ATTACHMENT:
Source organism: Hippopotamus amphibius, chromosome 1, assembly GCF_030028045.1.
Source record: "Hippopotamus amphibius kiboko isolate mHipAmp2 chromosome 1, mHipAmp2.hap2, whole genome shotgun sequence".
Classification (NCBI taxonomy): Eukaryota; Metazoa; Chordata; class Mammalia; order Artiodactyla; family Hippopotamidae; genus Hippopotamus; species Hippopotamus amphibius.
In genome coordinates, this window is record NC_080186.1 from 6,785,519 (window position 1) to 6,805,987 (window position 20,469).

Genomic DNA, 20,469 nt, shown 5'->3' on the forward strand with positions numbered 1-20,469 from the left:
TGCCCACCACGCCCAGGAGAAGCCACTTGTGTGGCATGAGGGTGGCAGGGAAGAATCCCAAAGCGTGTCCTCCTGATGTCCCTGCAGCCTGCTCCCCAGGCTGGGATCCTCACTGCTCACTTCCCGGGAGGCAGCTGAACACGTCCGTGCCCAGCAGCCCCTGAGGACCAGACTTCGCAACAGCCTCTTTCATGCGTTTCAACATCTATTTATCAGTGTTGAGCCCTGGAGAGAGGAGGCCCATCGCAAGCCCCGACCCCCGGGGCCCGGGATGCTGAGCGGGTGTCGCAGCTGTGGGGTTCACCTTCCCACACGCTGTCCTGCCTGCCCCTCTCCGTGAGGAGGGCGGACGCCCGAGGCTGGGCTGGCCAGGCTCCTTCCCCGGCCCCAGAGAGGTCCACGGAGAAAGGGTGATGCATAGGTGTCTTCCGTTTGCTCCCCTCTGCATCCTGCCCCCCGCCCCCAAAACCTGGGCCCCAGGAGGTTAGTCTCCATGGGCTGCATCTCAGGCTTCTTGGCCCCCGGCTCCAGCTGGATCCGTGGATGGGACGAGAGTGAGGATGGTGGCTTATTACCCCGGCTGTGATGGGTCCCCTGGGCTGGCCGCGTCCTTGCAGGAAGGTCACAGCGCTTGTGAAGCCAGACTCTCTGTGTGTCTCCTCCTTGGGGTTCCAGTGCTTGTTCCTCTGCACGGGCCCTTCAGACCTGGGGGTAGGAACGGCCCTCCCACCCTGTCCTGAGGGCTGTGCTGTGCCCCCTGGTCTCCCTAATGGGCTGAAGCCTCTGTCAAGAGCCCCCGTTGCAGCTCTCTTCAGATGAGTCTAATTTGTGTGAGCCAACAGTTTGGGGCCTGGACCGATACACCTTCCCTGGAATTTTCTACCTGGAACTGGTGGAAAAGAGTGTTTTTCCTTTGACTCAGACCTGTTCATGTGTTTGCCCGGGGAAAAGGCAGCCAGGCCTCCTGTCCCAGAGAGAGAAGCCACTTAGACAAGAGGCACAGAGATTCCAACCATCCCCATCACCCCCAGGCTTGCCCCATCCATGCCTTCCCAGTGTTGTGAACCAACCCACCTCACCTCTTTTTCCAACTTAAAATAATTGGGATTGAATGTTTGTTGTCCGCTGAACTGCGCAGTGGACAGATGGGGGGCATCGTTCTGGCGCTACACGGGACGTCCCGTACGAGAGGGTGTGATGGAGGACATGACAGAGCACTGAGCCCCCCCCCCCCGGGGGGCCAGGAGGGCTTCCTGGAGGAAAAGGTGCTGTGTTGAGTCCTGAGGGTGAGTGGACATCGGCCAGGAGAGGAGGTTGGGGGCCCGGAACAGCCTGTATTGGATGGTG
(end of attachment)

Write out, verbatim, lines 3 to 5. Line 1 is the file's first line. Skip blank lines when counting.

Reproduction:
Classification (NCBI taxonomy): Eukaryota; Metazoa; Chordata; class Mammalia; order Artiodactyla; family Hippopotamidae; genus Hippopotamus; species Hippopotamus amphibius.
In genome coordinates, this window is record NC_080186.1 from 6,785,519 (window position 1) to 6,805,987 (window position 20,469).

Genomic DNA, 20,469 nt, shown 5'->3' on the forward strand with positions numbered 1-20,469 from the left: